Dent progressed through the great literature of the world in translation, including—of course—the Greek and Roman Classics. He believed that the world could be improved if people read such authors, so the format had to be affordable. In 1906 he expressed his ambition that the series, edited by the industrious Ernest Rhys, would reach 1000 volumes. Rhys remembered the struggle to prepare the first 150 books back in 1905-1906, ‘barricaded by huge piles of books at the British Museum’. Dent ‘expected me to sweep all the books of the world into his net’:

The old Chief was really magnificent in the courage with which he planned that first year’s campaign. He felt that no dribbling out of books in small batches would suffice to capture the big public. No-he must have it carried by great battalions, fifty volumes at one swoop ... Estimate what that meant for an editor who had no editor’s staff: only one hard-working little woman, Marian Edwardes, who knew the ropes at the British Museum, and was a skilled transcriber, and two or three clerks, a clever boy among them-Frank Swinnerton, the future novelist.109

Fifty years after the first Everyman book was sold, Everyman fulfilled Dent’s goal by printing their thousandth title, Aristotle’s Metaphysics. It was through Dent’s vision that the majority of the British reading public encountered the greatest poetry and prose composed by the ancient writers of Greece and Rome.

Altick has warned historians against equating accessibility with popularity.110 Publishers reissued works repeatedly to get their full money’s worth from the investment of time spent in the original preparation of an author’s texts and plates. The amount of publishing of classical texts might suggest that, through cheap vernacular classics, everybody was reading the Greek and Roman texts, but just because the texts were now within the workers’ reach does not necessarily mean that they bought them. Even sales figures do not equate with reading experiences, since there is a difference between buying a book and reading it. A cynical writer in the Academy observed in 1903 that the works of the ‘Great Authors ... are regarded as part of the necessary furniture of the house—not the mind’.111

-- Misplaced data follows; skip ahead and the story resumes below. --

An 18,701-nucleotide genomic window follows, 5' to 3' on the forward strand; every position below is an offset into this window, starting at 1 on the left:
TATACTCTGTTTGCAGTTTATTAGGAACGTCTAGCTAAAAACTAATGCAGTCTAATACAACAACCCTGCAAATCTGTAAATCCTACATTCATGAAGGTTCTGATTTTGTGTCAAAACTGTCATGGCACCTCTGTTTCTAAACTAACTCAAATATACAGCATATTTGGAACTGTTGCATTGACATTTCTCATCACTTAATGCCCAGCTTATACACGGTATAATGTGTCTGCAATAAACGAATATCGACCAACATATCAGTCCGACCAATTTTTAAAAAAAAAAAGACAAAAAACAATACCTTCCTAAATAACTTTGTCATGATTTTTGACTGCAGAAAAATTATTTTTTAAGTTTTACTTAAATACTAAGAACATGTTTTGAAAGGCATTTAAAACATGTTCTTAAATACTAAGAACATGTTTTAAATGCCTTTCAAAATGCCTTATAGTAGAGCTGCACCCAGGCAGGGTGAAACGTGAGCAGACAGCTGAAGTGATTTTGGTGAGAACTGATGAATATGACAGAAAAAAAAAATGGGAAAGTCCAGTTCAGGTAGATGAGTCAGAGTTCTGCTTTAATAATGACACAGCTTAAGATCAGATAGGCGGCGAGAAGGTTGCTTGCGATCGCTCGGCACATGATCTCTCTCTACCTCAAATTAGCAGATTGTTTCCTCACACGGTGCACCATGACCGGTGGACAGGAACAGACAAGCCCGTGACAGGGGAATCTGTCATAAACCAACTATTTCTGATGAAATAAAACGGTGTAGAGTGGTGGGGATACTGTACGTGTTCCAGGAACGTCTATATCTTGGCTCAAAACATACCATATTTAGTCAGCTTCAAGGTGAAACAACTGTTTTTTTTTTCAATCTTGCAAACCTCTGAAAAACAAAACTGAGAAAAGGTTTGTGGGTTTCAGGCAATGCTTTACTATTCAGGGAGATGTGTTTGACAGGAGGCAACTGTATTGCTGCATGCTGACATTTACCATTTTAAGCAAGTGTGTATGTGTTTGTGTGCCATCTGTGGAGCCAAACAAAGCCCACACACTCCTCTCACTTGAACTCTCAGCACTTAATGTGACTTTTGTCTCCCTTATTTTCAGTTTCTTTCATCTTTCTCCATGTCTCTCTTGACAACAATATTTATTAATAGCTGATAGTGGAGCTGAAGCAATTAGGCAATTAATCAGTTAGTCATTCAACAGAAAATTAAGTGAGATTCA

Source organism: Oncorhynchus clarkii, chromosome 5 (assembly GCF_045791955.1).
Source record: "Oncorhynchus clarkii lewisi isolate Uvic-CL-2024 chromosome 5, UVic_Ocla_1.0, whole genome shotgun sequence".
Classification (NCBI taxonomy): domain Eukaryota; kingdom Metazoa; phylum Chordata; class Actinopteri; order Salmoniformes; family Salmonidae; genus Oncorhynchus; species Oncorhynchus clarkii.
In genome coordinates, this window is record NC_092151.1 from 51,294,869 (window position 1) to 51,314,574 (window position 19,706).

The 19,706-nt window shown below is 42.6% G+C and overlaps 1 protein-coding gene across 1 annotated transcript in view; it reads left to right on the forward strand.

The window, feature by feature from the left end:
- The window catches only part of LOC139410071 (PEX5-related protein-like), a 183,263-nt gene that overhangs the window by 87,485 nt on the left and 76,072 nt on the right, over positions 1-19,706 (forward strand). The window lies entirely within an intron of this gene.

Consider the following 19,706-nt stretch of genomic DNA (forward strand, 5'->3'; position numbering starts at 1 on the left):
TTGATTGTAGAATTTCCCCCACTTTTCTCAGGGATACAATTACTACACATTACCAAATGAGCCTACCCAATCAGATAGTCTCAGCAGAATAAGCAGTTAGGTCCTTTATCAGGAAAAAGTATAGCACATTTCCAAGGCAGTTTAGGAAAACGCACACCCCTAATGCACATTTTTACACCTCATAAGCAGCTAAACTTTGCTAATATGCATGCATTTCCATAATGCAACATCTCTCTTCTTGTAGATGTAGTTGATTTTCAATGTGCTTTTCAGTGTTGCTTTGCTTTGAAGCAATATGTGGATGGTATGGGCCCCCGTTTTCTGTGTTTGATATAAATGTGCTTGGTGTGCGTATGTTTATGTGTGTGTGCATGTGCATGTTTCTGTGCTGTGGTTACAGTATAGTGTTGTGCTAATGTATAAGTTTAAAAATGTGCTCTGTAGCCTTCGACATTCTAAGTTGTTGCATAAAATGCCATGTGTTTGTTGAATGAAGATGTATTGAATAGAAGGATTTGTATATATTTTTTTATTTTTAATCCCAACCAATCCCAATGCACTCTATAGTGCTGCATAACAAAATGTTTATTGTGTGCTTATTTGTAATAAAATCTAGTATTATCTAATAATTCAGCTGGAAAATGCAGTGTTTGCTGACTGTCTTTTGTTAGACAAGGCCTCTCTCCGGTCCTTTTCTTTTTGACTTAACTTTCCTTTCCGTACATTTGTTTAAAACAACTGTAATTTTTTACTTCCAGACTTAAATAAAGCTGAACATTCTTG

But there is some limited evidence of working-class reading of Everyman’s Library. Born in 1892, Vero Walter Garratt worked in a factory, but his passion was for books:

Every available evening I spent in the reference room [at Birmingham Central Library], searching for books which put me in company with the literary giants of the past. The Iliad and Odyssey, the advice of Epictetus, the principles of Longinus and the logic of the Dialogues of Plato I studied with particular relish for their wisdom seemed to be capable of modern application.112

By 17, Garratt’s ‘passion for reading had become so intense that a few hours during the evening seemed totally insufficient’.113 He used to keep his ‘pockets stuffed with a volume or two for the purpose of reading when I ought to have been working’. ‘Chief among these first purchases’, he explains, ‘were the volumes from Everyman’s Library’.114